Being 'out there' in unfamiliar territory
At the British Psychological Society's Division of Clinical Psychology 2020 conference in Solihull, a group of Psychologists from Sheffield discussed ways in which they were branching out beyond the organisations where you would typically expect to find them (the local NHS trust and the University) and into other settings.
Ellen Duff spoke about working in the Community Enhancing Recovery Team (CERT): “CERT has many recognisable features of a community-based mental health team – we have a multidisciplinary team including care co-ordinators; we work with service users and their families in their own homes; as a Clinical Psychologist I offer individual, group and family work for service users and Case Formulation and Reflective Practice for staff. So far, so familiar. There are two additional factors though that make the service unique – our partnership with South Yorkshire Housing Association (SYHA) and the formulation-led whole team approach."
CERT was first established six years ago as a creative way to address the growing problem of service users from Sheffield being sent to out-of-city placements – typically locked rehabilitation or secure facilities – often many miles from home. The practice of confining people in hospitals far from home to work on their mental health recovery relies heavily on the assumption that the problems we work with and the solutions we seek lie within the individual. Within this way of thinking social networks, meaningful connections with the community and the safe base of a home are at best secondary considerations. When CERT was set up, they took centre-stage.
Because we consider safe housing to be fundamental to people’s wellbeing, CERT’s partnership with SYHA’s Living Well Project is crucial. Each service user has a SYHA key worker who first helps them to find, decorate and furnish a house. They also guide people through the benefits application process to ensure they are receiving the regular income they need. Then they continue to support tenants to manage their tenancy throughout their time with CERT and for a short while after they’ve moved on. The house someone lives in when they work with CERT can be their home for life after CERT too, when they move on to SYHA’s General Needs housing team like any other tenant.
CERT work with people who have been detained in hospital for significant periods of time, or who have struggled to manage in the community before, ending up being admitted to acute wards repeatedly. They may not trust services, feel unconfident in their own skills, struggle to manage traumatic memories, cope in ways that put them in danger, be afraid of other people, of their own feelings or unshared experiences. The emotional work it takes to establish and maintain social connections in your community alongside these experiences is huge.
The support we provide people to work through these issues therefore needs to be thoughtful and considered, based on strong relationships and an in-depth knowledge of the person. This can be a challenge when service users work with around 10 Recovery Workers in their mini-team. The formulation-led whole team approach allows multi-disciplinary staff, including SYHA key workers to share their experiences and knowledges of the person, which are then brought together in a formulation diagram and in plans for how to work with the person in the coming weeks until we discuss them again. Each time staff see this person they carry with them the shared understanding of the whole team in the formulation. Staff report that this gives them confidence to provide consistent, psychologically-informed support even in complex and challenging situations. Most importantly, perhaps, they say it helps them retain a compassionate, human connection to the person.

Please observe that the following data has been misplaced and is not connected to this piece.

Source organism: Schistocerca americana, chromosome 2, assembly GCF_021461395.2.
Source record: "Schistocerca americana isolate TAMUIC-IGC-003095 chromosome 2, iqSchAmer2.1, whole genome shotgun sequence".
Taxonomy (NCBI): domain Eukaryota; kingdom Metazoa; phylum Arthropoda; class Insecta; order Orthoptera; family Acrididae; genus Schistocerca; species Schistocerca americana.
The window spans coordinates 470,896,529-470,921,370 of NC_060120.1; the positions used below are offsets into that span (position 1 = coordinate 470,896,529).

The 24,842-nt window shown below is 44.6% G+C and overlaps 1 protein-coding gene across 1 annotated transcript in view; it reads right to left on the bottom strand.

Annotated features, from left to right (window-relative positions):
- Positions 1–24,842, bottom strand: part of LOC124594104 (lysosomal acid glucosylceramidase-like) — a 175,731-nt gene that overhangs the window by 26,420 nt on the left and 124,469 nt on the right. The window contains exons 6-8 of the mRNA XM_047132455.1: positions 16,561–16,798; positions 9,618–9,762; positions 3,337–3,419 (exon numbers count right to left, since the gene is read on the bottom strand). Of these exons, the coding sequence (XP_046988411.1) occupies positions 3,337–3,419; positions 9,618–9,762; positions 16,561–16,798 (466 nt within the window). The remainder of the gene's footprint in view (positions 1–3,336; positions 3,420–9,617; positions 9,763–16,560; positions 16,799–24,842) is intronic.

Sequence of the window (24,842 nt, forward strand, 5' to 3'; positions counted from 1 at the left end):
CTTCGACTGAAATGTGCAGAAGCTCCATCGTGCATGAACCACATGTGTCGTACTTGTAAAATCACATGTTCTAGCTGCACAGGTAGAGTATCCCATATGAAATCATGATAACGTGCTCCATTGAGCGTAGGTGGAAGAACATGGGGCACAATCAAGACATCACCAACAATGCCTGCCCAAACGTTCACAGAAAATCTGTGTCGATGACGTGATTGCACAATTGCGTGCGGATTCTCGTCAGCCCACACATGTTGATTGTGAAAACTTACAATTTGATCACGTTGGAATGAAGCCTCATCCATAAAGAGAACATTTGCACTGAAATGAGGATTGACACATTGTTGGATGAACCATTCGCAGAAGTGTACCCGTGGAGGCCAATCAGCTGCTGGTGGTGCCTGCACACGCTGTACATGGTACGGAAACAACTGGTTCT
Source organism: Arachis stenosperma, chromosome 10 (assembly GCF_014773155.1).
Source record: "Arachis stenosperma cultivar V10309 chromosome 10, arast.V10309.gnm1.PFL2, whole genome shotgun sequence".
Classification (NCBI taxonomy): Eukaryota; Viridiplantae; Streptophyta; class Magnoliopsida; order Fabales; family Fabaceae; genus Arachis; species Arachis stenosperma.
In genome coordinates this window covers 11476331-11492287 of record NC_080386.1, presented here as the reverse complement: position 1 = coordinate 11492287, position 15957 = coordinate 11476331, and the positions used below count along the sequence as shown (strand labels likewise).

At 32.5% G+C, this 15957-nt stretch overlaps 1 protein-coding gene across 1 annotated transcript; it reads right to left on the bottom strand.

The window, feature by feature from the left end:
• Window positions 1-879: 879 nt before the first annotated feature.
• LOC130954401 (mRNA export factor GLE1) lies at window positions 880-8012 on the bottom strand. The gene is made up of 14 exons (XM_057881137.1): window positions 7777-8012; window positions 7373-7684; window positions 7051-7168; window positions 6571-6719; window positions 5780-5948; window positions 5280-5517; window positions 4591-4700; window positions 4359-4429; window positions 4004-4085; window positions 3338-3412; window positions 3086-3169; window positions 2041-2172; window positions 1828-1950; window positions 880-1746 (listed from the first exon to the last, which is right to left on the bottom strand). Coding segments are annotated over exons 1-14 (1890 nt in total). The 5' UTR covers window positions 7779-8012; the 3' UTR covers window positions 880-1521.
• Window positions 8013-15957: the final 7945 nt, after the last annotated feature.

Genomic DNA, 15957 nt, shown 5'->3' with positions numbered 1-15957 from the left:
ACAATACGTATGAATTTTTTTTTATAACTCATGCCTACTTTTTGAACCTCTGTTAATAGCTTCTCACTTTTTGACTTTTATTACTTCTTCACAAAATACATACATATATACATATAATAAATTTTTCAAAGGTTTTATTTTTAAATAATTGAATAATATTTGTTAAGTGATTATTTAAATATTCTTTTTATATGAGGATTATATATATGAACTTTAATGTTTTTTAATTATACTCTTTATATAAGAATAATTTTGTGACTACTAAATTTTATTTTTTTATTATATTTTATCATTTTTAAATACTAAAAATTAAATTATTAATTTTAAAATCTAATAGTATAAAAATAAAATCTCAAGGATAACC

In recognition of the unique and high quality service we provide, CERT have won a number of awards, including Best Specialist Service at the National Positive Practice Awards 2019 and RCNi Team of the Year Award 2019.
The Sheffield Clinical Psychology (DClinPsy) training programme has strong links with CERT and the programme is keen to train psychologists who are able to work across agencies and with local communities. Liza Monaghan, Director of Clinical Practice on the course, explained how they have been developing new trainee placements with public and third sector organisations, which aim to develop leadership skills in trainees and support psychological working in new settings with themes of prevention, partnership and community working. This is in line with the NHS long-term plan and with the roles identified by psychologists as top priorities for profession at the DCP conference in 2017 (Hughes, Lavender & Latchford, 2018). These roles included “working with/influencing government/policy makers” “community psychology /‘genuine co-production”, “training, supervision and consultation with relevant staff on psychological ideas”, and “public health/prevention”.
One such innovative third year placement was described by Claire Bone, who worked with South Yorkshire Housing Association (SYHA) in 2018/19 under the title ‘Trainee Adventures Exploring the Clinical in the Organisational’ Claire detailed how, with the support of Natalie Newman at SYHA and supervised by Sue Walsh and Fiona Goudie in the NHS Trust[*], they aimed to create psychologically-informed partnerships across organisations. The placement was at a homeless families service where reflective practice and case formulation were used to support the team using concepts from Cognitive Analytic Therapy. Claire learned to work with “new systems”, using social media to communicate ideas, developing a proposal as a business case, and focusing work at the level of the team and organisation rather than the individual. It was important to make explicit the different “languages” of the organisations, particularly when considering the use of CAT alongside the strengths-based approach of the housing association. The trainee, supervisors and organisation all had to tolerate “being out there” in unfamiliar territory. The trainee undertook a placement without existing psychological input or infrastructure to forge a new role, and the organisation entrusted and supported her to act in the best interests of their customers.